At one time, the thousands of hectares of scrub land that surround Phaeton and its sister village, Paulette, were the site of a sisal plantation, one of the biggest in the world. At the height of WWII, when sisal production peaked, the sisal company in Phaeton was Haiti’s largest employer and biggest source of tax revenue. Today, however, the story is much different. The company is long gone with a lonely smoke stack as the only visible reminder of what this place once was. The 3000 people that live here get by, barely, by raising some cattle, fishing, on charcoal production and small-scale commerce.  
 
The Vibrant Village Foundation has been funding a feeding program, run by our partner, Mercy and Sharing, for the last few years. We’re looking at ways of improving this program but we’re also thinking long-term. We’ve started a process of community meetings, in both Phaeton and Paulette, to listen and learn, to understand the hopes and dreams of this community to see how we can walk alongside them into the future.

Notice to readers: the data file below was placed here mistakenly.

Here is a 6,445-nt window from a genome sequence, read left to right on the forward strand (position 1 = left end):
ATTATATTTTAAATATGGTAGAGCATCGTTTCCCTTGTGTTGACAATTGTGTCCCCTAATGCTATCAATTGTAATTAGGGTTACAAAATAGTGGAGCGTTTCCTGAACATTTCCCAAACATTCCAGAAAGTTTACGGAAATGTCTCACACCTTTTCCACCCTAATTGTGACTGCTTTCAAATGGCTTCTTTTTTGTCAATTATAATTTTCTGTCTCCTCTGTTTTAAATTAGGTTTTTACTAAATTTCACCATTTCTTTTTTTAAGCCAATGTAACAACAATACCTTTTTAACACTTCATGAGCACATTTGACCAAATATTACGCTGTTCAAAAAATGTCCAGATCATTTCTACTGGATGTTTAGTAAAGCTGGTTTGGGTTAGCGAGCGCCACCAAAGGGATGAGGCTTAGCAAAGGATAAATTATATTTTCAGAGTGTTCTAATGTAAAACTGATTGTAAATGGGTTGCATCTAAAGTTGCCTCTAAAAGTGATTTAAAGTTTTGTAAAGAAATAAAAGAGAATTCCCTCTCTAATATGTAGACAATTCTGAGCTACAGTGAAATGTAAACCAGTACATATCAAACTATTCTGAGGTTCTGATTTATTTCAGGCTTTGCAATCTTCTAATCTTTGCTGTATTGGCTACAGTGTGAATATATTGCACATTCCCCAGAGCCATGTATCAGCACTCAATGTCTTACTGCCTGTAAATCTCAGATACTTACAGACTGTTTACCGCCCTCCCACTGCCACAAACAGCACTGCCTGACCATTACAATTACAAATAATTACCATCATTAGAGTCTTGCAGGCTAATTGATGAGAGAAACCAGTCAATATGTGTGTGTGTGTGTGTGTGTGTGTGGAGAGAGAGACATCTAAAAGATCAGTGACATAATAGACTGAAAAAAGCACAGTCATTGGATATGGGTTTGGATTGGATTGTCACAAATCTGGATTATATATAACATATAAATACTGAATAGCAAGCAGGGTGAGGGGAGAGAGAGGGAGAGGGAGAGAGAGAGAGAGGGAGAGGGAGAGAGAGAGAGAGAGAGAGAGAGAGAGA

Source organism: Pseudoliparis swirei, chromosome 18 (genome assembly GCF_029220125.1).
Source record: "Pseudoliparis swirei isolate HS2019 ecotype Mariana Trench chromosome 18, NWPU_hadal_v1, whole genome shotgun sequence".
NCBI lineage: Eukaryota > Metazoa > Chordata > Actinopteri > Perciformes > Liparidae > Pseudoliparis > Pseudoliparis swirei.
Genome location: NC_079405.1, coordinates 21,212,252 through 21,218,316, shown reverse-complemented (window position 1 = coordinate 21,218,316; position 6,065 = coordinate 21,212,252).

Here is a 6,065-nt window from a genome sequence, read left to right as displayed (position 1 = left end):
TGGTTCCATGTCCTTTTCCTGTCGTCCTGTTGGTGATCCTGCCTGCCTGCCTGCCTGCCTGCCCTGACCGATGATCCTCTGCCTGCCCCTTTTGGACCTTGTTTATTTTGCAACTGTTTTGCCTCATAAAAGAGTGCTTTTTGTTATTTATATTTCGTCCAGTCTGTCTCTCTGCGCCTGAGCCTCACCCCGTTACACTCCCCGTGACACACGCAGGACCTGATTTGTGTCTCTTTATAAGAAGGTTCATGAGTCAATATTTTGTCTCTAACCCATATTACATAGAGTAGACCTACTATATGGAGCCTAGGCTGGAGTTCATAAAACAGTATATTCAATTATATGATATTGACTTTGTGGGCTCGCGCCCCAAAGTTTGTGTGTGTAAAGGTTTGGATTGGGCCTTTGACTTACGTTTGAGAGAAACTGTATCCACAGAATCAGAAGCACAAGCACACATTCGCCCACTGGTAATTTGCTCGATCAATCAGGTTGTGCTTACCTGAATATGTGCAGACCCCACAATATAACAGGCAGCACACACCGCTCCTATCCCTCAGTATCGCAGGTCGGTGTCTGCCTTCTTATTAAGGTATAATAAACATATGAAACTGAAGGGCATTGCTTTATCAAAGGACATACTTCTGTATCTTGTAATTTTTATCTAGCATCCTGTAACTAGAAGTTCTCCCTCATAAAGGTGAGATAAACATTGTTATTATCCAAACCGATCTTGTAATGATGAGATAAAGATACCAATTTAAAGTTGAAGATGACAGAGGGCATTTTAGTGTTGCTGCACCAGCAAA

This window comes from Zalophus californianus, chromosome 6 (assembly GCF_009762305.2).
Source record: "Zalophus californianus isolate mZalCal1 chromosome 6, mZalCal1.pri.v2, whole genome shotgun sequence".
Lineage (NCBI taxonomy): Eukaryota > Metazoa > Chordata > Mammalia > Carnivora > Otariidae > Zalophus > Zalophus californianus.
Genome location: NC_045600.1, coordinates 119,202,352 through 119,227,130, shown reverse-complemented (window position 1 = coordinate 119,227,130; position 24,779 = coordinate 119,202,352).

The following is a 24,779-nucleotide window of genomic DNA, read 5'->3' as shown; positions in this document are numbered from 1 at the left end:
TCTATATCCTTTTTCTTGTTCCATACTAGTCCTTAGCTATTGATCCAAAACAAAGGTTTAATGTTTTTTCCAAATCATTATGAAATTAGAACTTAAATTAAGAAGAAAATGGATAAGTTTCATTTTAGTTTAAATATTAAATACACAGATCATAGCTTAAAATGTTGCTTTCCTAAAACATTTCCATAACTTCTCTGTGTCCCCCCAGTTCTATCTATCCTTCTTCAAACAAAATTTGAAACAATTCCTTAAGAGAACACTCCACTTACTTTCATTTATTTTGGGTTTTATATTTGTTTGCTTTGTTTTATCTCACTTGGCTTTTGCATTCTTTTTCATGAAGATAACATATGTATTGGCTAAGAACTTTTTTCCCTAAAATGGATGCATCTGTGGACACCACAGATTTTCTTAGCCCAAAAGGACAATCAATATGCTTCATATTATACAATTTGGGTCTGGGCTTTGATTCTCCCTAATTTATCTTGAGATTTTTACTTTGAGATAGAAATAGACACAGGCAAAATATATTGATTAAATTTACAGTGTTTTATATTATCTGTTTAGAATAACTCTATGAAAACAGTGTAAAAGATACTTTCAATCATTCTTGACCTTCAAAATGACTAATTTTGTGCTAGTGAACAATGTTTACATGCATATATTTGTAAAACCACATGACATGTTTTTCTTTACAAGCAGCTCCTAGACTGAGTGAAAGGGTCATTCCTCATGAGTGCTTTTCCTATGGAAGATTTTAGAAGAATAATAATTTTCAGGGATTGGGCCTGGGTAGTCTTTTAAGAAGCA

Water is the biggest challenge here. A deep well provides some water to the community but all the hand pumps scattered throughout the area are too salty to drink. There is not enough water to do anything but the basics. We’re hoping that we can find ways to improve water supply to reduce health problems but also spur some economic activity, especially through small-scale gardening.  Beyond that, we’ll wait for the community assessment process to be completed before we make any decisions for the future. Our commitment here is for the long-term and I’m excited about the possibilities.
August 10, 2012
Letter from girl at John Branchizio School

My name is Nerestil Kadencheese. I was born on August 12, 2003 at Tabarre. I still live in Tabarre not too far from the John Branchizio School. My house is in sheet metal and it does not belong to my family. I fight every day with my mom and dad to make sure that they stay in that house. The reason why is because that house is 5 minutes away from the John Branchizio School, and with all the advantages I have with John Branchizio and Mercy & Sharing, I would not want to move from that house never in my life.